13 November 2015

More Masala bonds please


It is all a matter of perception, of course, but the fanfare given to Indian Prime Minister Narendra Modi on his visit to London has been somewhat muted relative to that given President Xi Jinping of China just a month ago. More is the pity, as the UK’s economic partnership with India is just as mutually beneficial, if not more so, as our relationship with China.

Take the announcement by Mr Modi that he wants London to be a major centre for the issuance of so-called Masala bonds. These are new Rupee bonds issued offshore to pay for infrastructure investment in India and are a variant of the market for Project Bonds which I suggested last week on CapX.

Mr Modi said: “We are going to use the London market for fundraising even more and I am happy to announce that we are set to launch a railway rupee bond in London. It is appropriate as the journey of Indian Railways started in the UK.”

This, surely, is excellent news, unlike the somewhat contrived announcements which accompanied President Xi’s visit, such as the UK agreeing to pay through the nose for the Chinese to build a nuclear power station at Hinkley Point.

If London is to maintain and develop its position as an international financial centre, with the jobs and export revenues that go with it, this is just the sort of market it needs to host. Indeed, Barclays estimates that so large is the need for investment in India and so big the demand from investors for income producing assets, the Masala bond market could be worth $50bn within three years.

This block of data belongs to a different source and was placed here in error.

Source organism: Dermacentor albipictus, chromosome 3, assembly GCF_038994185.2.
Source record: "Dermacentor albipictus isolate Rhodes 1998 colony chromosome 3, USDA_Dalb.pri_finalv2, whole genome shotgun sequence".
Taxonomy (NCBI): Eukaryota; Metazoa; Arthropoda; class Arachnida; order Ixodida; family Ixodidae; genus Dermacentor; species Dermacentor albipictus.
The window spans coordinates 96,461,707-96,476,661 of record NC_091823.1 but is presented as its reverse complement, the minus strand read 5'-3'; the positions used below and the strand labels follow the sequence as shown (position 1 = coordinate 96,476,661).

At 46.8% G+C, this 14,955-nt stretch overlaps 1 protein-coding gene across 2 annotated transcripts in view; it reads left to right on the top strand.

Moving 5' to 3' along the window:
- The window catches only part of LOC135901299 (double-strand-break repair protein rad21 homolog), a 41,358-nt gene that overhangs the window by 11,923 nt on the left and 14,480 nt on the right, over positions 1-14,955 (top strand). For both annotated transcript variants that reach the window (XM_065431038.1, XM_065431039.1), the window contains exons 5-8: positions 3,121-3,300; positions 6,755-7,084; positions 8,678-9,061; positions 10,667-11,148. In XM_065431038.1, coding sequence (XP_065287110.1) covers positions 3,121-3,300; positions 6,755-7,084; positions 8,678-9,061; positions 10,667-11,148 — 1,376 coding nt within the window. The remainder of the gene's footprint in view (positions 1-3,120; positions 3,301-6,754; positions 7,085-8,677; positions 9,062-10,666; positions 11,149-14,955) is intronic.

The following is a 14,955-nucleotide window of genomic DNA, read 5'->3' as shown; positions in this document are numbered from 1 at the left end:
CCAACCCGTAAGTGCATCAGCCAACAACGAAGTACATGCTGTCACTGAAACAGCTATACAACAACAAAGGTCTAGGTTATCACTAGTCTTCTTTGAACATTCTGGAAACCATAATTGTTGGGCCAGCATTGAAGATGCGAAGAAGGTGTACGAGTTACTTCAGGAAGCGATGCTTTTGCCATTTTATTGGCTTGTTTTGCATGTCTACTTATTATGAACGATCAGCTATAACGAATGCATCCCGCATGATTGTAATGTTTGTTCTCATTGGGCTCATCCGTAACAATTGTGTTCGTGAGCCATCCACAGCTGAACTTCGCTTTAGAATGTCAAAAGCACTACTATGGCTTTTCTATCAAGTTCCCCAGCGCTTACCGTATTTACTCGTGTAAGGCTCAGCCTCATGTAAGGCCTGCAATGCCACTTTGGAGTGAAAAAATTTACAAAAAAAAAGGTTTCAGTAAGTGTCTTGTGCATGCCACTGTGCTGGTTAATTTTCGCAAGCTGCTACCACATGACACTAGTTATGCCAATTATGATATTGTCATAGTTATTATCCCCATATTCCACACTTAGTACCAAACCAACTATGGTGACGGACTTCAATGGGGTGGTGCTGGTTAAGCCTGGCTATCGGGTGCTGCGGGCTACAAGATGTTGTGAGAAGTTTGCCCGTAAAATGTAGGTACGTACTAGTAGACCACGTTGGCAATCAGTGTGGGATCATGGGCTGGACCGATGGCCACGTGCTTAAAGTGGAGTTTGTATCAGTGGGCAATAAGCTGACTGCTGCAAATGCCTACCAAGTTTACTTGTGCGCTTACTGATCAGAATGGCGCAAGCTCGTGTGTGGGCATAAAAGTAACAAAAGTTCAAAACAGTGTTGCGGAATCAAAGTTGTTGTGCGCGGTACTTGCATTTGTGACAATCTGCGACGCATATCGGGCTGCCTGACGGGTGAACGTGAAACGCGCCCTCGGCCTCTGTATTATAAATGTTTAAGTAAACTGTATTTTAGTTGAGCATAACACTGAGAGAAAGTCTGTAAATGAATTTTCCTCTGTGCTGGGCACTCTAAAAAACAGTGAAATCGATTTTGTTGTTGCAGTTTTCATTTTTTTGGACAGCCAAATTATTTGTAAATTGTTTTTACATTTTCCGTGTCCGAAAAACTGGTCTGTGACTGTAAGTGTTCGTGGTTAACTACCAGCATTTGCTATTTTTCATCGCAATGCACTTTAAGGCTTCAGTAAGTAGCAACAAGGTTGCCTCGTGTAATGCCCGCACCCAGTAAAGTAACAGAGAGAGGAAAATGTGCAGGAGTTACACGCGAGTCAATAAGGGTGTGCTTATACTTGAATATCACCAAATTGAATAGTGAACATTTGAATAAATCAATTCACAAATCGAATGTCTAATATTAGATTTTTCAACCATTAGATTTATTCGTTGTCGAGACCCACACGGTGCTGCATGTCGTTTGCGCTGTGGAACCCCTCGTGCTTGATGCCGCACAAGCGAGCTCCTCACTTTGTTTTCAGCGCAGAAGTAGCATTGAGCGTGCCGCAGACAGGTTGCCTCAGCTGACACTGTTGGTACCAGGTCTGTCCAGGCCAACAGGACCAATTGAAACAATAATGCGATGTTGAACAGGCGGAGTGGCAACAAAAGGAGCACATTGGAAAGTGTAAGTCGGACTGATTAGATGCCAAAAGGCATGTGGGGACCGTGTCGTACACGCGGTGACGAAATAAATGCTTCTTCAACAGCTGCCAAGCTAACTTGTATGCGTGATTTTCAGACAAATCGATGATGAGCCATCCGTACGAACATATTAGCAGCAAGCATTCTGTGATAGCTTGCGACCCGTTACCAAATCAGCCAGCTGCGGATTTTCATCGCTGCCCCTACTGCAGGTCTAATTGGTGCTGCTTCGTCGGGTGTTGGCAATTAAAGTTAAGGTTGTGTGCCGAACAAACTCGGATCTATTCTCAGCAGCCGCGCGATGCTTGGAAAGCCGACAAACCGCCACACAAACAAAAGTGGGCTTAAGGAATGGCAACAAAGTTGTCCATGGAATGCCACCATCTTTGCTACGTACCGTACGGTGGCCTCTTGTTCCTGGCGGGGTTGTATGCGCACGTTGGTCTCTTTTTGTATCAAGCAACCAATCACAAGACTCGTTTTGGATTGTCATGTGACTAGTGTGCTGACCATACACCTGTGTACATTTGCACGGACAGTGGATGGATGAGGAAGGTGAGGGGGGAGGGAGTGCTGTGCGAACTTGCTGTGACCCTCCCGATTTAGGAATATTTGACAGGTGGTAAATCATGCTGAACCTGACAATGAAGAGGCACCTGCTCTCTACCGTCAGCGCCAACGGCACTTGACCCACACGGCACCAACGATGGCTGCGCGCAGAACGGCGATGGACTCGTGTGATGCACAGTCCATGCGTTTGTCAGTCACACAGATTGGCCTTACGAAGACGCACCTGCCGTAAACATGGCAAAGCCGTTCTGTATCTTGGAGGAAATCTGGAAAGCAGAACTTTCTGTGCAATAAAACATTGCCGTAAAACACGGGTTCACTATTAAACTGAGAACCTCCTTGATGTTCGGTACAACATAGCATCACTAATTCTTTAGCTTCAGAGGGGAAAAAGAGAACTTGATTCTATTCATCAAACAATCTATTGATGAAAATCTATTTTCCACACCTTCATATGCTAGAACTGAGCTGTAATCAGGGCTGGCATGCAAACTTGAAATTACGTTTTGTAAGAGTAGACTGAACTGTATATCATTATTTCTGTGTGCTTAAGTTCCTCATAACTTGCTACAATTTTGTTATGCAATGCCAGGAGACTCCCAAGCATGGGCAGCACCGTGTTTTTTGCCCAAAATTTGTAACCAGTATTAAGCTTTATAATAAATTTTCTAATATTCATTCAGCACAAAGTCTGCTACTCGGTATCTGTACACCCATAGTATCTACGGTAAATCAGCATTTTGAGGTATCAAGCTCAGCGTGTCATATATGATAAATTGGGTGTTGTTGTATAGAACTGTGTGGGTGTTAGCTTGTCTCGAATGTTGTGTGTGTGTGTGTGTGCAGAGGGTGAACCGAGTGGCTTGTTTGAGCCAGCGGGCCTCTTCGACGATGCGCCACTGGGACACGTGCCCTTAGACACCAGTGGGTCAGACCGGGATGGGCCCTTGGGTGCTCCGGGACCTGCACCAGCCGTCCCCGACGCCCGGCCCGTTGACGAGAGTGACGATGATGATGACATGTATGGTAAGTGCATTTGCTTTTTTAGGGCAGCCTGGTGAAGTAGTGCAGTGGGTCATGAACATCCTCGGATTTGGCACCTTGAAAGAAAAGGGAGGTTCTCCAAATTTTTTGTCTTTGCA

George Osborne was right when he responded: “Just as Britain’s Victorian engineers helped to build the great railways of India, so now Indian firms are helping to build Britain’s future as the capital of global finance.”

The silence from almost everyone else, however, was deafening. Embarrassingly so. Apart from a few honourable exceptions there was no coverage in the financial press and even the London Stock Exchange could not bring itself to say anything. Although, to be fair, it has this week signed a deal with Yes bank in India to enable more bond and equity issuance in London, starting with a $500m green bond in January. An Indian housing corporation is also raising money and about 50 Indian companies are listed in London.

Still, why the quietness, the lack of enthusiasm? Perhaps the UK’s financial chattering classes exhausted themselves fawning over the Chinese a few weeks ago. There is also a dopiness and a parochiality to the City of London these days.  It has been so brow beaten by the financial crisis it is incapable of transmitting good news and the rest of the country seems reluctant to listen to it. Cheer up everybody, this is not a market you want to miss.

George Trefgarne is founder of Boscobel & Partners, a communications firm.